David Washburn's slap at the San Diego County Democratic Party in the Voice of San Diego does readers a disservice, to say the least. I'll cite just a few examples where more serious analysis would have helped.
Consider this year's mayoral race, in which a Republican challenger spent $4.5 million to promote himself as a kind of progressive independent. He couldn't even force a runoff against the incumbent.
As the "Voice" has reported in the past, incumbent mayors in the City of San Diego are virtually never unseated. So who is really "openly wondering why established Dems didn't jump in" - other than a writer trying to justify a story?
The glib comparison to a special election for Congress in Mississippi doesn't shed much light on the political reality in San Diego.
The passing reference to Republican "financial support from the downtown business establishment" understates the huge fundraising disadvantage that our community-minded candidates often face. The fact is that Democrats remain competitive and are building momentum in those races, despite being outspent by 2-to-1 or 10-to-1 or more.
San Diego isn't the only area where the kind of low turnout seen on June 3 strongly favored our opponents. But our City Council candidate placed first in District 1, where Republicans still lead in party registration. In District 7 our candidate virtually tied to force a runoff for a seat that has always been dismissed as out of reach for Democrats.
This November, when turnout will be more than double what we saw in the Primary, Democrats will enjoy a very different playing field. We're also looking forward to demonstrating the actual infrastructure we're building, from data management and professional staffing to a robust training program for our growing army of volunteers. Unfortunately, this story is long on quotes from armchair analysts and short on facts that might show a more balanced view.
Take the instance where Washburn writes: "Another piece of conventional wisdom holds that the local GOP does a better job targeting absentee voters." Had he checked, he would have found that the early voting rate among Democrats countywide in June was actually slightly higher than for Republicans.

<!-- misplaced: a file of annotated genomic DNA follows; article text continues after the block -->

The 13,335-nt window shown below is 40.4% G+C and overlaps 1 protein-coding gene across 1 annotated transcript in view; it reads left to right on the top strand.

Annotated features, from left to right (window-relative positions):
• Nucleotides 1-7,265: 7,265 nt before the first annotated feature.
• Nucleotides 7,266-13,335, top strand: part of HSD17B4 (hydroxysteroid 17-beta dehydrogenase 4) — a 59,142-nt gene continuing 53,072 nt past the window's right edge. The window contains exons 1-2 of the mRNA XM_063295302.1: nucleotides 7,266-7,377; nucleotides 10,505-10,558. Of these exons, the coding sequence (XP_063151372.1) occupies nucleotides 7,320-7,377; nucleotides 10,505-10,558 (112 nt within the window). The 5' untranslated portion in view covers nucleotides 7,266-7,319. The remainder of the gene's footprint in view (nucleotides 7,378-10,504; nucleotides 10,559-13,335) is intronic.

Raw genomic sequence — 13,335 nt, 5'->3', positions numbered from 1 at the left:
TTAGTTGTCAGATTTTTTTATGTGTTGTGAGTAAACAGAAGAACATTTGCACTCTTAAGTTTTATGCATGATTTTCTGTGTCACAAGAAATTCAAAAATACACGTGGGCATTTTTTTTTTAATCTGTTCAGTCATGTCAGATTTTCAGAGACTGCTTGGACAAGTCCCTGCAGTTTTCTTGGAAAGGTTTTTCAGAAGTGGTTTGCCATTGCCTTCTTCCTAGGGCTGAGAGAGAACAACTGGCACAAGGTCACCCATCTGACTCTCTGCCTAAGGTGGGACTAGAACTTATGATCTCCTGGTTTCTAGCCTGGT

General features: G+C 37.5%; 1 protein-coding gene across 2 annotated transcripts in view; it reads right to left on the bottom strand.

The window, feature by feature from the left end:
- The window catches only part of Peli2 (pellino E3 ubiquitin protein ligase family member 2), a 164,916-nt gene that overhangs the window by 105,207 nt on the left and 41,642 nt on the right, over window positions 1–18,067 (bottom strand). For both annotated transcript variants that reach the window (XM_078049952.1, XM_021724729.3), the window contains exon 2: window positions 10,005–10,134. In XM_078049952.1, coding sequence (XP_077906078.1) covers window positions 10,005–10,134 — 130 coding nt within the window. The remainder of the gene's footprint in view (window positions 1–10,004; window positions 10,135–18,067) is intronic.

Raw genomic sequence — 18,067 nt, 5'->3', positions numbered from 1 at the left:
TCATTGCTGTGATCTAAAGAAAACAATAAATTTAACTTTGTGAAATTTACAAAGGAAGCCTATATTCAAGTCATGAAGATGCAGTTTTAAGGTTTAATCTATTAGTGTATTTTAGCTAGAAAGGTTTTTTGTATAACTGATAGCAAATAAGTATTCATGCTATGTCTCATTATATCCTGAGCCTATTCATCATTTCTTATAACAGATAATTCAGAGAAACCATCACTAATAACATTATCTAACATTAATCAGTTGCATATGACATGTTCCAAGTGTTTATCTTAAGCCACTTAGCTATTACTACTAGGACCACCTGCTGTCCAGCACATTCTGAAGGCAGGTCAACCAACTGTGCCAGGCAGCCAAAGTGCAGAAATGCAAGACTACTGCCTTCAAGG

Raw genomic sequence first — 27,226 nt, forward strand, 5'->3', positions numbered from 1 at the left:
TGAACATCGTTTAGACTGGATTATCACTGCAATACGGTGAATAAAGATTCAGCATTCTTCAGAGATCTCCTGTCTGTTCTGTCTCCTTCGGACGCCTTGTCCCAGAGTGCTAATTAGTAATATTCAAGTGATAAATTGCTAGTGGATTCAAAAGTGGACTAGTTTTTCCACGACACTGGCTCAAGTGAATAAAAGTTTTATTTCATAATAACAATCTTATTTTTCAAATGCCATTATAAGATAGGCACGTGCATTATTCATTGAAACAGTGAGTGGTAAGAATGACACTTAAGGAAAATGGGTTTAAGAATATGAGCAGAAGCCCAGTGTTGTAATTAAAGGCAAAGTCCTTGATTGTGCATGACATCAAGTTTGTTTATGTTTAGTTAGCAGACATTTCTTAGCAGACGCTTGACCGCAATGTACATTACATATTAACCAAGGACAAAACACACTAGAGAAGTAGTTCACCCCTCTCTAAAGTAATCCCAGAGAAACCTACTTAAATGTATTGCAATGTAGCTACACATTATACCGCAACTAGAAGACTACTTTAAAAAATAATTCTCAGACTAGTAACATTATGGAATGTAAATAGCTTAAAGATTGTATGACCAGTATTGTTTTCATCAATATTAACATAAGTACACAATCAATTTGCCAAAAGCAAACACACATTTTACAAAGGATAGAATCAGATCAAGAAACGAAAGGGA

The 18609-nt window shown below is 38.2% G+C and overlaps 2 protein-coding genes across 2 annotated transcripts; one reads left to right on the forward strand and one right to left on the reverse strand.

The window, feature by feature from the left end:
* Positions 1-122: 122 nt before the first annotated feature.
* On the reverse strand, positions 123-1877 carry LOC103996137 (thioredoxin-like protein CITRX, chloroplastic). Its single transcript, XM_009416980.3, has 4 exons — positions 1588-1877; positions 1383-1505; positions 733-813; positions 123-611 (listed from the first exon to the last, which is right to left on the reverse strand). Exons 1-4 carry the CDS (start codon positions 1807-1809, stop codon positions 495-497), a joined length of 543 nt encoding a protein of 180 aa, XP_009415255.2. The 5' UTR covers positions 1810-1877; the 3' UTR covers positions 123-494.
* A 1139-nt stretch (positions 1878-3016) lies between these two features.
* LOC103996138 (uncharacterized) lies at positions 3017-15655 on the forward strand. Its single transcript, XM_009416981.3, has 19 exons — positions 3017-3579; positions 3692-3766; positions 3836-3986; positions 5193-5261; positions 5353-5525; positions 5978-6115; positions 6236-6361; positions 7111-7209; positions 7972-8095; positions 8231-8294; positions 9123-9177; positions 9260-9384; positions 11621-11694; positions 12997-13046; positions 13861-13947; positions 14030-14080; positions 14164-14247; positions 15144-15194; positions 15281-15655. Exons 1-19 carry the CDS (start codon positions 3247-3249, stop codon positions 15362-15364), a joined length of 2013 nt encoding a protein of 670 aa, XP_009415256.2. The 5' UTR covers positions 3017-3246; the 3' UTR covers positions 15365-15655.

Campaigns are indeed primarily candidate-driven. But by any measure, the County Democratic Party is vastly further developed than it was even four years ago. We have undertaken a long-term program that will bear fruit over multiple electoral cycles, helping Democratic candidates at every level.
This year's separate Presidential Primary was one of many factors skewing the June results. But in February, the majority of the vote here went to Democrats, even in some of the county's most conservative districts.
While some aspects of our plan may take longer than others to materialize, it would be a mistake to ignore the signs of a real "new era in San Diego politics" that a more thoughtful study of the underlying trends would suggest.
By November, Democrats may actually have a countywide plurality thanks to our unprecedented voter registration program and our inspirational Presidential candidate. When we translate those numbers into local victories, I hope the Voice will take the time to set the record straight.
San Diego County Democratic Party
I hate to say it but I agree with a few points about what was said particularly in regards to the recruitment of young Democrats to the party. As a former president of a local Young Democrats chapter, I can tell you from first hand that we got absolutely no assistance from the local party whatsoever. Meanwhile, the College Republicans at my school received about a $3000 kit to help promote their club as well as hand-on advice from both the state party and the local party. They would even comment about it to me like the rich kid in school making fun of the poor kid without a car, saying things like "So, you grassrootseys ever going to get on the ball and get some support from above?" It was actually really sad.
People don't take San Diego seriously as a place where liberalism can flourish at the state level. Most of them just look at this city as Pete Wilson country and forget that a lot of the best progressives in the state come from here (like Bob Filner, Chirstine Kehoe, and Denise Ducheny just to name a few). Perhaps this is reflexive of the fact that our county party simply seems unknown when compared to other similar parts of the state.
"In District 7 our candidate virtually tied to force a runoff for a seat that has always been dismissed as out of reach for Democrats."
Look, there was a lot in that article that was untrue or misleading, and I am no republican apologist, but come on, you can't seriously talk about D7 that way. D1 was amazing and we have a real chance up there, despite being down in registration, nice job all around!
...but every single person on this blog and in the party has been saying for months and months Marti was the totally inevitable outright winner! People said she should run for mayor she was such a shoe in! Now she comes in second and everyone is trying to spin that as a victory?! That is exactly our problem! Nothing about district 7 was a victory, nothing, we were lucky that there actually is a run off, because if Boling could come back from where she was she could have won outright! We need to start being honest about where we are, or we are going to win in only one place, our own minds.
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